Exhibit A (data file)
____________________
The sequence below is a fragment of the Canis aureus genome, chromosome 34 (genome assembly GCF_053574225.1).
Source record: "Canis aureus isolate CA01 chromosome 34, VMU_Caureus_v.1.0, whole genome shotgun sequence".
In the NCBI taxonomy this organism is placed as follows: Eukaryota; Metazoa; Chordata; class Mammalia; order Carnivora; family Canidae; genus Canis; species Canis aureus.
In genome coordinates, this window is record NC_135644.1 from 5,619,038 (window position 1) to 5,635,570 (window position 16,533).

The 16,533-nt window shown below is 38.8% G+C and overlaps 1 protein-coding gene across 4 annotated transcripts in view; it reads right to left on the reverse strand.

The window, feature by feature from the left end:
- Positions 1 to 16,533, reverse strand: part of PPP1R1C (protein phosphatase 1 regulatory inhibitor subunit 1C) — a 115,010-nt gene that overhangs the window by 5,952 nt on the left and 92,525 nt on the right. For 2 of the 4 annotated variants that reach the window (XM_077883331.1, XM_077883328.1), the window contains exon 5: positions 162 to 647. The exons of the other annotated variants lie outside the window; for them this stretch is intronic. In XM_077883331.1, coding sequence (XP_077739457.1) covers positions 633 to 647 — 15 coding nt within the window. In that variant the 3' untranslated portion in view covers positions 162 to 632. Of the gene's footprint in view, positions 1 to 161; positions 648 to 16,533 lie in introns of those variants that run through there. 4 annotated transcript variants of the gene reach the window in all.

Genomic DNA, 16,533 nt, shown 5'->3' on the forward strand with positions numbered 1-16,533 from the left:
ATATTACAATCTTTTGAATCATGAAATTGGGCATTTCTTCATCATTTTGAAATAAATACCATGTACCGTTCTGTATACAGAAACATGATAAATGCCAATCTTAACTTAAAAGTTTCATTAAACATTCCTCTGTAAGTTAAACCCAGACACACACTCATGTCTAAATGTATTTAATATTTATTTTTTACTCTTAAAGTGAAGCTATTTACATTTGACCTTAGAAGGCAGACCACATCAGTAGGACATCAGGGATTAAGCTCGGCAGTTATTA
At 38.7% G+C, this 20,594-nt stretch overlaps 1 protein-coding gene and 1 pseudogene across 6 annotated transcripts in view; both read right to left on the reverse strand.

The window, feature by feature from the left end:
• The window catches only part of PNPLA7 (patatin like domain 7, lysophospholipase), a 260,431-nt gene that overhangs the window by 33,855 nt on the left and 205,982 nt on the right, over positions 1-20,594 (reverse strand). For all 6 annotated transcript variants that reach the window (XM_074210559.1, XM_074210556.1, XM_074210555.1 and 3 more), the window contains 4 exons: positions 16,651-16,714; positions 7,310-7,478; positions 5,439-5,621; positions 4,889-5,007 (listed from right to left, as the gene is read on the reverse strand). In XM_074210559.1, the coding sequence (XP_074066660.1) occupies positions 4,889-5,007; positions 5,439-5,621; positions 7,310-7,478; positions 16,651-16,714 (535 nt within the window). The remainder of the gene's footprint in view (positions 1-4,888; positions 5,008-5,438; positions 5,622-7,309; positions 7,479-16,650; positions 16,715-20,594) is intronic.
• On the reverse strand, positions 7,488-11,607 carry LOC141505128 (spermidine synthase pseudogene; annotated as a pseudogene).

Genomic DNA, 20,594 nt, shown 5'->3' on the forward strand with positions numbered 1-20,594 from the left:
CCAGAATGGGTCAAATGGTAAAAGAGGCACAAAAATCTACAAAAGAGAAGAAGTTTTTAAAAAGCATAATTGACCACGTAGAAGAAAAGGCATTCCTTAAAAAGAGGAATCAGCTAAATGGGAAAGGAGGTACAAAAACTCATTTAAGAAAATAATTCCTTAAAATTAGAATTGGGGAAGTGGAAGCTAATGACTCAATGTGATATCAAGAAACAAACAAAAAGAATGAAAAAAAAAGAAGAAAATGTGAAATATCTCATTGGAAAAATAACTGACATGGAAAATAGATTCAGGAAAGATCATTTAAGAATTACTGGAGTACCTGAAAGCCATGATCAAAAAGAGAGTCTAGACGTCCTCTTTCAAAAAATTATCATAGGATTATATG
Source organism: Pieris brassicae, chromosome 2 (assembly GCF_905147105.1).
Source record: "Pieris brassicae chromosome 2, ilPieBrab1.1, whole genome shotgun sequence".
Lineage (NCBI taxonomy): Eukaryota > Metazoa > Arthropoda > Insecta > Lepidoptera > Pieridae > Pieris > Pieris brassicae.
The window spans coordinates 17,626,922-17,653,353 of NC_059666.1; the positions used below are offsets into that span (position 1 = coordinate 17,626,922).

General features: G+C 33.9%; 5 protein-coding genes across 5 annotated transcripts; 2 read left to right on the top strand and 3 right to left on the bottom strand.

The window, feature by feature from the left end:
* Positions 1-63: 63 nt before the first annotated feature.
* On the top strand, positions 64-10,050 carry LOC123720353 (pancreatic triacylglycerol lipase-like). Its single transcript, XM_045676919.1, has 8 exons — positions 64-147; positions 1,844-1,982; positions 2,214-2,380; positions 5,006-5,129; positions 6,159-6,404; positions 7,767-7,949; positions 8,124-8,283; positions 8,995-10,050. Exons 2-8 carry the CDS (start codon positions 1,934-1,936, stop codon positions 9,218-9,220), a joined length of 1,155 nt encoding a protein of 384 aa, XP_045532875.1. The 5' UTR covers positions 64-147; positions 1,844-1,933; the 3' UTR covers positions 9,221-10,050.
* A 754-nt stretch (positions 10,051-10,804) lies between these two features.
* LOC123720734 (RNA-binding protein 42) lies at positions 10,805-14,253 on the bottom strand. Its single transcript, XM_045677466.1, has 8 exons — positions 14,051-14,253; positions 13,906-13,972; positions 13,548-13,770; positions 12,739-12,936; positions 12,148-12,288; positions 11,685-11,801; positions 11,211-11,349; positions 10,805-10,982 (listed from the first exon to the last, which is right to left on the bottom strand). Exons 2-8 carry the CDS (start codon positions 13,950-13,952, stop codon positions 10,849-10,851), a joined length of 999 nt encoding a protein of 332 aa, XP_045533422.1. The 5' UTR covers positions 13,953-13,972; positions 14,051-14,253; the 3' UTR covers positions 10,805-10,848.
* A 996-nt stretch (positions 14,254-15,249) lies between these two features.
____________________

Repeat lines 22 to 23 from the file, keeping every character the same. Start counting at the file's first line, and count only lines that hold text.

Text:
* Positions 1-63: 63 nt before the first annotated feature.
* On the top strand, positions 64-10,050 carry LOC123720353 (pancreatic triacylglycerol lipase-like). Its single transcript, XM_045676919.1, has 8 exons — positions 64-147; positions 1,844-1,982; positions 2,214-2,380; positions 5,006-5,129; positions 6,159-6,404; positions 7,767-7,949; positions 8,124-8,283; positions 8,995-10,050. Exons 2-8 carry the CDS (start codon positions 1,934-1,936, stop codon positions 9,218-9,220), a joined length of 1,155 nt encoding a protein of 384 aa, XP_045532875.1. The 5' UTR covers positions 64-147; positions 1,844-1,933; the 3' UTR covers positions 9,221-10,050.